Man Behind Illegal Sports Betting Operation in Maine Gets 15 Months in Federal Prison


The man who ran what is believed to be the biggest illegal sports betting operation in Maine has been sentenced to 15 months in a federal prison.

Illegal sports betting Maine

Stephen Mardigan illegally ran Maine’s biggest sports book out of his home for 15 years. (Image: Kennebec Journal)

Lawyers for Stephen Mardigan appealed to the judge for no jail time after the Portland, Maine man pleaded guilty to charges of money laundering, unlawful gambling, and filing a fraudulent tax return.  Prosecutors wanted 21 months, and Chief Judge Jon Levy ultimately settled on 15.

“Whether lawful gambling is a good or bad thing is not a policy question for a judge to decide,” the judge said in handing down his sentence. “That’s for others to decide, but unlawful gambling is another matter entirely. It’s done in secret. It begets money laundering, as was the case here.”

Sports betting is currently illegal in Maine, and while lawmakers have rejected gambling expansion in the past, new legislation on the way in 2019 could eventually legalize the activity. The state is currently home to two casinos, and a third, tribal casino was narrowly defeated last year.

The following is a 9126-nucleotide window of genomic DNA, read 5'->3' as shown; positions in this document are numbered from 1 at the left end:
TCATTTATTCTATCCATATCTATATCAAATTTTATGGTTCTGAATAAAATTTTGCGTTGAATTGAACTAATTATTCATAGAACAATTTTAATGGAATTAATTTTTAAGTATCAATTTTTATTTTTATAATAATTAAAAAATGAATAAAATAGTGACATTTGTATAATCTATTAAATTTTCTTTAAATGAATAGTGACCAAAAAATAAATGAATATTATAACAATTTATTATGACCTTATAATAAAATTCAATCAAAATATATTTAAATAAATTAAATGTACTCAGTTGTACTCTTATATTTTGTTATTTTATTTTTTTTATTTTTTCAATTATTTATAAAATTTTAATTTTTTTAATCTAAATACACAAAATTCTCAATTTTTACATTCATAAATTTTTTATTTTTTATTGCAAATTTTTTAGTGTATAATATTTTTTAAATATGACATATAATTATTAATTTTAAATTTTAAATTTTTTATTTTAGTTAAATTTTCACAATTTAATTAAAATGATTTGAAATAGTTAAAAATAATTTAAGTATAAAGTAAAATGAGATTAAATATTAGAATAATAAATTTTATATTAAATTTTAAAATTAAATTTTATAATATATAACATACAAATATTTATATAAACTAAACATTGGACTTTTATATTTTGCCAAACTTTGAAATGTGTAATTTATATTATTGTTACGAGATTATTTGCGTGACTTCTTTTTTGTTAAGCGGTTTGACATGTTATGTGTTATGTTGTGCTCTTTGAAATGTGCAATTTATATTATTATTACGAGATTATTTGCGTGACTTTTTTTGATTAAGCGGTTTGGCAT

The Man in Maine

Those laws left a big gap in the market, a hole which Mardigan filled quite well, albeit illegally.

According to court documents, starting in 2003, Mardigan was taking wagers on everything from golf tournaments and car racing, to college and pro football, and everything in between. Bet sizes ranged from $30 to $10,000, and two specific clients were said to have bet more than $4 million through his illicit book.

Prosecutors that it was the largest gambling operation – legal or otherwise – in the state, although the defendant’s lawyers have argued that the size of the enterprise has been blown out of proportion and don’t account for his losses.

The 62-year old admitted to running the sports book out of his home, all the while channeling the money through the used car dealership he owned in Portland. He also admitted to laundering his profits through local real estate, buying up some 19 different properties with a combined value of $13 million.

“I now realize that I was out of control,” Mardigan wrote in a statement to the court. “It was a gambling roller coaster. During the day I had business dealings, at night I had my gambling.”

Casting a Light on the Black Market

Now that the US Supreme Court has struck down a federal ban on sports betting, the scope and size of illegal operations is sure to shrink in the years ahead.

But just how big are those illicit betting markets?

  • The American Gaming Association has previously claimed that the underground betting market in the US is worth $150 billion.
  • However, 2018 calculations by Market Watch pegged the figure at closer to $67 billion a year.

In addition to the 15-month sentence, Mardigan must pay back $1.3 million to the IRS, a figure which actually balloons to $3 million after interest.


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